They’d seen an aardvark on a night game drive at their previous camp. I told them that they were very lucky; “D and I don’t get much time to go out on night drives – I’ve never seen an aardvark.”

The wife, Linda, looks at me pityingly; “Well, they’re about a metre high with a long nose and tail, and…”

She chunters on for a minute or two whilst I try to work out a nice way of saying, “Just because I haven’t seen one in real life doesn’t mean that I don’t know what one is, you patronising moron.”

I’m unsuccessful and she ends with, “…and they’re mainly nocturnal.”

Suppressing a laugh, D goes to show the husband, George, how to work the torch, “Be careful not to push the button halfway or it’ll start an annoying…”


“…S.O.S. signal and…” continues D.


Linda adds, “He’s practically a professional.

Last night, which was completely moonless, we’re sitting round the campfire with the other guests when we notice that George and Linda are the last to arrive.

We look down the path to their tent to check if they’re coming. We can see a rapidly flashing strobe effect illuminating the tree canopy between the tents.

Dot dot dot dash dash dash dot dot dot.

“George, for goodness sake, use it properly.”

Dot dot dot dash dash dash dot dot dot.

“I’m trying woman, I can’t turn this ridiculous thing off.”

We all hear a call of “Jambo!” followed by a high-pitched scream from George. I guess immediately what’s happened: seeing the flashing light make its way down the path, our askari, a watchman, has revealed himself in the darkness to guide the guests to dinner. His sudden appearance out of the long grass, supposed to be one of the most reassuring of sights has, in fact, had the very opposite effect on George and Linda.

As I quickly head down the path, I am greeted by the sight of the guests and Onesmus having a little S.O.S. disco under the acacias. Onesmus is the only one enjoying himself.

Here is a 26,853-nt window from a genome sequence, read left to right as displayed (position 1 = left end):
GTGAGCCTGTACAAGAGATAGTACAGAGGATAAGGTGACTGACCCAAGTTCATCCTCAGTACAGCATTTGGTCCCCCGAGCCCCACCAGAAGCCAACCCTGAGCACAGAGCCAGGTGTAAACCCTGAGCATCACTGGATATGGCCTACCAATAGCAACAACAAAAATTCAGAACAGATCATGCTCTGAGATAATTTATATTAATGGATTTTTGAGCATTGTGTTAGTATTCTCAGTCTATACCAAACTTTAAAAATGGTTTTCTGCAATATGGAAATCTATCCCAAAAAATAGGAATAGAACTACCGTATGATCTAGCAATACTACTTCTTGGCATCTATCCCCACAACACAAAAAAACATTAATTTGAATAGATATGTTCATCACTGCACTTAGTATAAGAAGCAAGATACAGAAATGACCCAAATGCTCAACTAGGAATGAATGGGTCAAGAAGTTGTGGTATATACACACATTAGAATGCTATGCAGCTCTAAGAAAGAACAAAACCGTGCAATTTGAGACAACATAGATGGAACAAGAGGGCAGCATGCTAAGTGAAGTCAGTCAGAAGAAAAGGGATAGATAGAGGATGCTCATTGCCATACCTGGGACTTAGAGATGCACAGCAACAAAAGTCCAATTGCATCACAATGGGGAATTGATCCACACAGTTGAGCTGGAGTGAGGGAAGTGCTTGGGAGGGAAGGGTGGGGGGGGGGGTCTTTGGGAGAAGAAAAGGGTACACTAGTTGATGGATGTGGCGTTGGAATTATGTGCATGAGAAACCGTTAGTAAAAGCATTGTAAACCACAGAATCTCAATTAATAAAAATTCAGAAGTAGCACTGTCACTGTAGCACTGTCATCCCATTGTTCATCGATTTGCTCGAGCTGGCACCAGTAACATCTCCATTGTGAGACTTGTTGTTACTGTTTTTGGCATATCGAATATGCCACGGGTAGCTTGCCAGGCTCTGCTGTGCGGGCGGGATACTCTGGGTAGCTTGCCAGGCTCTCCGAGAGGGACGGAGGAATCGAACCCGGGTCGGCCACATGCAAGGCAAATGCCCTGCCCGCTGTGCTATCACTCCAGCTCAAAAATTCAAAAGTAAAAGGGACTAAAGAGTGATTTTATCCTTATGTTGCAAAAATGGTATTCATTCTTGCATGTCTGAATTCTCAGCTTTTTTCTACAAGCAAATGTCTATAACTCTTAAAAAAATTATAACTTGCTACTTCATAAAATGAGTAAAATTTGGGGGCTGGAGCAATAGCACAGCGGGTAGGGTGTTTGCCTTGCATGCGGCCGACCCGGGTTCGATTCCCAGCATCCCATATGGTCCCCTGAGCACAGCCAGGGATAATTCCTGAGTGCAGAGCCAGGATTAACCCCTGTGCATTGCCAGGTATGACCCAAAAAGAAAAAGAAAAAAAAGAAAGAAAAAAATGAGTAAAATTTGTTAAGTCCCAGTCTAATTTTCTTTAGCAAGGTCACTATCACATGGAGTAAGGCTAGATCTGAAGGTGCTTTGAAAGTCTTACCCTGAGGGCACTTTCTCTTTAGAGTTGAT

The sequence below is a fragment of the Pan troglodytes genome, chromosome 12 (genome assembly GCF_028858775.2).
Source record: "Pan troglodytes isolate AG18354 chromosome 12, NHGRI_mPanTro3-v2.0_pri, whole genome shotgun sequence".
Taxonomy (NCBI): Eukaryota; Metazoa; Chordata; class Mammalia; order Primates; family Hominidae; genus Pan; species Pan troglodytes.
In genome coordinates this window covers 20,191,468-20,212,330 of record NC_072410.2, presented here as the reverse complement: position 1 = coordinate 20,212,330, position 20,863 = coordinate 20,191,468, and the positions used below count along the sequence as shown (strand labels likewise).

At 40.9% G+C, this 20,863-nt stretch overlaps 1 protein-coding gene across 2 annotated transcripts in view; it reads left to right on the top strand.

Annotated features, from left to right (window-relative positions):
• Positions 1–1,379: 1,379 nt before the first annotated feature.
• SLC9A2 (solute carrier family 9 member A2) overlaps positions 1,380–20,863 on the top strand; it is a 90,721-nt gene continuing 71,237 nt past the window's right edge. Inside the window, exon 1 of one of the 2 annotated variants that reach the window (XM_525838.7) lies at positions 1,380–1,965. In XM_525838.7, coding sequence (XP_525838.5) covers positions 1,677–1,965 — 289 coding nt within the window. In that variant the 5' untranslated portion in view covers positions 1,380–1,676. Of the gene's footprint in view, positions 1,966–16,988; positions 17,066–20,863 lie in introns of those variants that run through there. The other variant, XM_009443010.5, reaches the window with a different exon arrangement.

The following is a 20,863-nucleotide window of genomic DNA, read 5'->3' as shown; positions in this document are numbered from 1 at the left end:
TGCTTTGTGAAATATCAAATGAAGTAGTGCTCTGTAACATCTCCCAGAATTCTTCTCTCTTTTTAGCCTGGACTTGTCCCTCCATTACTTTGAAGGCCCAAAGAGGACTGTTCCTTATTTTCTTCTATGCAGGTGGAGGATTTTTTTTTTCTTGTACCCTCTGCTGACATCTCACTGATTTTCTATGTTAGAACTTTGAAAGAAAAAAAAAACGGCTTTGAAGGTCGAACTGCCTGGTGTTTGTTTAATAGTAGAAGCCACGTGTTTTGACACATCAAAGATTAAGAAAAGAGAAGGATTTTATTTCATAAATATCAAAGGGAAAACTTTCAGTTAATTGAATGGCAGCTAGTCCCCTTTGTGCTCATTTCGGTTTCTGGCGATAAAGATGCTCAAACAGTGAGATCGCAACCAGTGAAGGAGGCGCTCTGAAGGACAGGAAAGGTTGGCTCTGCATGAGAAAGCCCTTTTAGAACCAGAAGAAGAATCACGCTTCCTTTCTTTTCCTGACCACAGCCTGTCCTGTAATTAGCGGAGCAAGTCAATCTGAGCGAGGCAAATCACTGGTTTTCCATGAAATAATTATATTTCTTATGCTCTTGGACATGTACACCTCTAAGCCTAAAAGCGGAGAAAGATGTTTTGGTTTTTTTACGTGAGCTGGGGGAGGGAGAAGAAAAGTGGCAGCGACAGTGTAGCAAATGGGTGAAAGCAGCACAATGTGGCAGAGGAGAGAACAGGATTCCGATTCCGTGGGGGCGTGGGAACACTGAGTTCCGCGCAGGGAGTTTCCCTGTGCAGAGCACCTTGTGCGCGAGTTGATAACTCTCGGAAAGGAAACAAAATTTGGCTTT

I must admit, the sight of his face looming in and out of darkness with the intermittent flashes is rather off-putting and could be a little scary as I imagine Africans leaping out from behind acacia trees are rather thin on the ground in Surrey.

The Tent Commandments – No. 2

Thou Shalt Not Compare Thyself to Other Camp Managers Lest Thou Feel Inadequate

There is no escaping from the fact that, despite being immigrants, D and I are not very exotic when compared to other camp managers who, coming from long-standing colonial families, are remarkable just by their very existence.

“You’re from where, dear? The UK? Oh, we’ve just been staying with Tim-Tim and Minty in the Kwumerutiti Swampland, they of course have been here for their whole lives, and now they have two darling girls – Chui and Duma, they’re positively wild but will be sent to London to finish their schooling. Her grandfather started up the national parks in Kenya.”

“You’ve only been here for ten years? Oh, well, we’ve just stayed with Algernon and Fru in the Pwananiti Hills, they were born here, so so clever – she breeds ostriches and her great-grandmother started up the national parks in Kenya. Algie was telling us of the times his great-grandfather shot ostrich from the back of a train! We mentioned we were coming here and they said they’d never heard of you.”

We’re plunged into further doom by the fact that every other camp has some sort of bandy-legged Bambi-like creature gambolling around the lunch table. The Wonder Dog just doesn’t cut the mustard, it seems.

“Oh! You’ve got a little dog? Peregrine and Titty have two dogs and a zebra…”

“Do you know Flim Flam and Fuckwit? They’ve got two zebras, a giraffe and a rhino.”

camp managers on top of their game-3


Business Class

Plane nose on airstrip with copyright